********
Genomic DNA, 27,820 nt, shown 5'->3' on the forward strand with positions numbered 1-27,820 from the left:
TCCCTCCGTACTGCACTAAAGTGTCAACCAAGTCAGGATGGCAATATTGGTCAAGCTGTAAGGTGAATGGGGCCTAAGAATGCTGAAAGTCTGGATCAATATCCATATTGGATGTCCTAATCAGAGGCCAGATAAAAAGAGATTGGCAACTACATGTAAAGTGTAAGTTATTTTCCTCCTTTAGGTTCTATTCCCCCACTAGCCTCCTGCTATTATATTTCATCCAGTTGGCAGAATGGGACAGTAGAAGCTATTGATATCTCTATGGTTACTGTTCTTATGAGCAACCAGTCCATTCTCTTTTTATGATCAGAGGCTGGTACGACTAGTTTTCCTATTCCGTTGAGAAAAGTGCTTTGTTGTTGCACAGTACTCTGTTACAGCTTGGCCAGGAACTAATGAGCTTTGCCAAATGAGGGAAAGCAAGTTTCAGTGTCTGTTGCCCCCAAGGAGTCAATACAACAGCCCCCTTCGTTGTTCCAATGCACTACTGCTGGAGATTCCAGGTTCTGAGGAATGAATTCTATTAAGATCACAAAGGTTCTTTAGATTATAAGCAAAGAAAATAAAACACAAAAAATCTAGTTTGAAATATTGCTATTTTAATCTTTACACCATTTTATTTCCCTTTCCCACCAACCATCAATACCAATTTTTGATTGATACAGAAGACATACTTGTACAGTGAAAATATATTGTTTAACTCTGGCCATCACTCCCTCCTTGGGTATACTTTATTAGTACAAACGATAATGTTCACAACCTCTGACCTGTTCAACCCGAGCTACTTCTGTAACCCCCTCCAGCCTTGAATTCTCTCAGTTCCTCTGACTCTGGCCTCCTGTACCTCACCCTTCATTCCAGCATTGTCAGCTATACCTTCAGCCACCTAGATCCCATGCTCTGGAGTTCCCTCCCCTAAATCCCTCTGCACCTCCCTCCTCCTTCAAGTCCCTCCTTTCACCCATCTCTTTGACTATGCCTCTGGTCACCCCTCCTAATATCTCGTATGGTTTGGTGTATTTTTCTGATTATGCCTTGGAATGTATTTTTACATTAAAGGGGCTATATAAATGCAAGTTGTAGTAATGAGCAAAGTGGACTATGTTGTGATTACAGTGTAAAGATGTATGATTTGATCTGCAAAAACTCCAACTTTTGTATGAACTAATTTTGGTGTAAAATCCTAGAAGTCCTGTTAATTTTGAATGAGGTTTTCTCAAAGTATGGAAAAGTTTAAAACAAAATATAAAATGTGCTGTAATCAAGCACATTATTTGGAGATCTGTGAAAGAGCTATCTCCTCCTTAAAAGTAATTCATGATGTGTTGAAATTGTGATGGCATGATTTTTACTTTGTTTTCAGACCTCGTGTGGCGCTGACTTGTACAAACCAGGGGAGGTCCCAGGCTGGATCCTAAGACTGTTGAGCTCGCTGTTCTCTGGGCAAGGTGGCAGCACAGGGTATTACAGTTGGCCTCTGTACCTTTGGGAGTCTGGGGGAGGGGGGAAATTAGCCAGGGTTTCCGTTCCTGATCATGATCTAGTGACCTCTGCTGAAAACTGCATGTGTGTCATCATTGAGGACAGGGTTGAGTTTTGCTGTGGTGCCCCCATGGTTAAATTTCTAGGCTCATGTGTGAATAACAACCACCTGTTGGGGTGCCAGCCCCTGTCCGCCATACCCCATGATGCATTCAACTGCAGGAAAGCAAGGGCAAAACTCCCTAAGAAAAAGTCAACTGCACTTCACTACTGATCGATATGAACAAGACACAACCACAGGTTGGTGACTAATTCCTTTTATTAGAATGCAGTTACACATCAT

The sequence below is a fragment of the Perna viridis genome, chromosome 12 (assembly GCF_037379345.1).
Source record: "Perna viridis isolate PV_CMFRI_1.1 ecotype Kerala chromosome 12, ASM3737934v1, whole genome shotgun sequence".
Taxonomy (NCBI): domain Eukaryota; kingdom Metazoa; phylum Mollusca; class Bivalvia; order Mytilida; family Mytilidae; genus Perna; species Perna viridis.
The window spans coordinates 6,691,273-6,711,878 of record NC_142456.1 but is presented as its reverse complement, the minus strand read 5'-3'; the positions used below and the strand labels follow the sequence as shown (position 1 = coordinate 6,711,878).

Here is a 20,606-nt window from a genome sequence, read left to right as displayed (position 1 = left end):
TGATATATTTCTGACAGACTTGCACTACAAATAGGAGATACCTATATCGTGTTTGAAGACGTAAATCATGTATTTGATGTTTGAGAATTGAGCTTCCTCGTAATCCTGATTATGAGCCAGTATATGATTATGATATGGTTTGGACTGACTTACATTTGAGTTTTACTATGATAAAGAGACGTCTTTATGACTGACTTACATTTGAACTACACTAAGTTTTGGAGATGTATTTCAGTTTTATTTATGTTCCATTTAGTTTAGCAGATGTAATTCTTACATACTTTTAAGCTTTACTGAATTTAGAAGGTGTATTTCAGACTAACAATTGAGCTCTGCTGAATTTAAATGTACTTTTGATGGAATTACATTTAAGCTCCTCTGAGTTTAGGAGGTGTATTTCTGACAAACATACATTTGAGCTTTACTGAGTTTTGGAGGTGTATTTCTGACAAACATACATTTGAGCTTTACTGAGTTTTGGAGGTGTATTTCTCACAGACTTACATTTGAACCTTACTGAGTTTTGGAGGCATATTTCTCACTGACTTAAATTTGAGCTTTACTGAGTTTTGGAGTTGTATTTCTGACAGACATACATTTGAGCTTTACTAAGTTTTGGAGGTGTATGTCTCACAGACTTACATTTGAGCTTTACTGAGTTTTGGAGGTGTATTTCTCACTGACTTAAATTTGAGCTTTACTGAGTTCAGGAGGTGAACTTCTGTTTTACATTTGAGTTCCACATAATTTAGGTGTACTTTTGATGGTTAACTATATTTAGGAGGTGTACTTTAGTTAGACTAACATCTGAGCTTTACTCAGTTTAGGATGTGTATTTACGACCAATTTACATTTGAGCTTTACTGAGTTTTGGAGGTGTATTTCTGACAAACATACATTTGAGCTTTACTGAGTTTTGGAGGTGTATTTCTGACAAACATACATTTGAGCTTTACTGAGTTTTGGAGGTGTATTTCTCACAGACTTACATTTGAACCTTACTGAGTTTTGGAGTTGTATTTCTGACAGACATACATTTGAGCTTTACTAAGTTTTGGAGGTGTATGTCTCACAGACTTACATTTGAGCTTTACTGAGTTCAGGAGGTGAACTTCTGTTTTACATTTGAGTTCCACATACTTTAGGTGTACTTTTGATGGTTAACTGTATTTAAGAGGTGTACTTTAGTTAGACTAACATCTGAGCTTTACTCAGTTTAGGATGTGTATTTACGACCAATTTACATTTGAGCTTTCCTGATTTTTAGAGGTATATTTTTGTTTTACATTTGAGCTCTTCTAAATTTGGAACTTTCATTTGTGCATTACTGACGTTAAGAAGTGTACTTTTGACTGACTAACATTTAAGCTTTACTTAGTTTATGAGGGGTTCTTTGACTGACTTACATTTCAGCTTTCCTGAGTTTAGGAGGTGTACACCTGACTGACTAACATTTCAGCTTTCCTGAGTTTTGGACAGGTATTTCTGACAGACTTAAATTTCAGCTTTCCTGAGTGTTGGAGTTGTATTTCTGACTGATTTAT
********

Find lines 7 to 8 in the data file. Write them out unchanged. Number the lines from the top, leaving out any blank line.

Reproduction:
Here is a 20,606-nt window from a genome sequence, read left to right as displayed (position 1 = left end):
TGATATATTTCTGACAGACTTGCACTACAAATAGGAGATACCTATATCGTGTTTGAAGACGTAAATCATGTATTTGATGTTTGAGAATTGAGCTTCCTCGTAATCCTGATTATGAGCCAGTATATGATTATGATATGGTTTGGACTGACTTACATTTGAGTTTTACTATGATAAAGAGACGTCTTTATGACTGACTTACATTTGAACTACACTAAGTTTTGGAGATGTATTTCAGTTTTATTTATGTTCCATTTAGTTTAGCAGATGTAATTCTTACATACTTTTAAGCTTTACTGAATTTAGAAGGTGTATTTCAGACTAACAATTGAGCTCTGCTGAATTTAAATGTACTTTTGATGGAATTACATTTAAGCTCCTCTGAGTTTAGGAGGTGTATTTCTGACAAACATACATTTGAGCTTTACTGAGTTTTGGAGGTGTATTTCTGACAAACATACATTTGAGCTTTACTGAGTTTTGGAGGTGTATTTCTCACAGACTTACATTTGAACCTTACTGAGTTTTGGAGGCATATTTCTCACTGACTTAAATTTGAGCTTTACTGAGTTTTGGAGTTGTATTTCTGACAGACATACATTTGAGCTTTACTAAGTTTTGGAGGTGTATGTCTCACAGACTTACATTTGAGCTTTACTGAGTTTTGGAGGTGTATTTCTCACTGACTTAAATTTGAGCTTTACTGAGTTCAGGAGGTGAACTTCTGTTTTACATTTGAGTTCCACATAATTTAGGTGTACTTTTGATGGTTAACTATATTTAGGAGGTGTACTTTAGTTAGACTAACATCTGAGCTTTACTCAGTTTAGGATGTGTATTTACGACCAATTTACATTTGAGCTTTACTGAGTTTTGGAGGTGTATTTCTGACAAACATACATTTGAGCTTTACTGAGTTTTGGAGGTGTATTTCTGACAAACATACATTTGAGCTTTACTGAGTTTTGGAGGTGTATTTCTCACAGACTTACATTTGAACCTTACTGAGTTTTGGAGTTGTATTTCTGACAGACATACATTTGAGCTTTACTAAGTTTTGGAGGTGTATGTCTCACAGACTTACATTTGAGCTTTACTGAGTTCAGGAGGTGAACTTCTGTTTTACATTTGAGTTCCACATACTTTAGGTGTACTTTTGATGGTTAACTGTATTTAAGAGGTGTACTTTAGTTAGACTAACATCTGAGCTTTACTCAGTTTAGGATGTGTATTTACGACCAATTTACATTTGAGCTTTCCTGATTTTTAGAGGTATATTTTTGTTTTACATTTGAGCTCTTCTAAATTTGGAACTTTCATTTGTGCATTACTGACGTTAAGAAGTGTACTTTTGACTGACTAACATTTAAGCTTTACTTAGTTTATGAGGGGTTCTTTGACTGACTTACATTTCAGCTTTCCTGAGTTTAGGAGGTGTACACCTGACTGACTAACATTTCAGCTTTCCTGAGTTTTGGACAGGTATTTCTGACAGACTTAAATTTCAGCTTTCCTGAGTGTTGGAGTTGTATTTCTGACTGATTTAT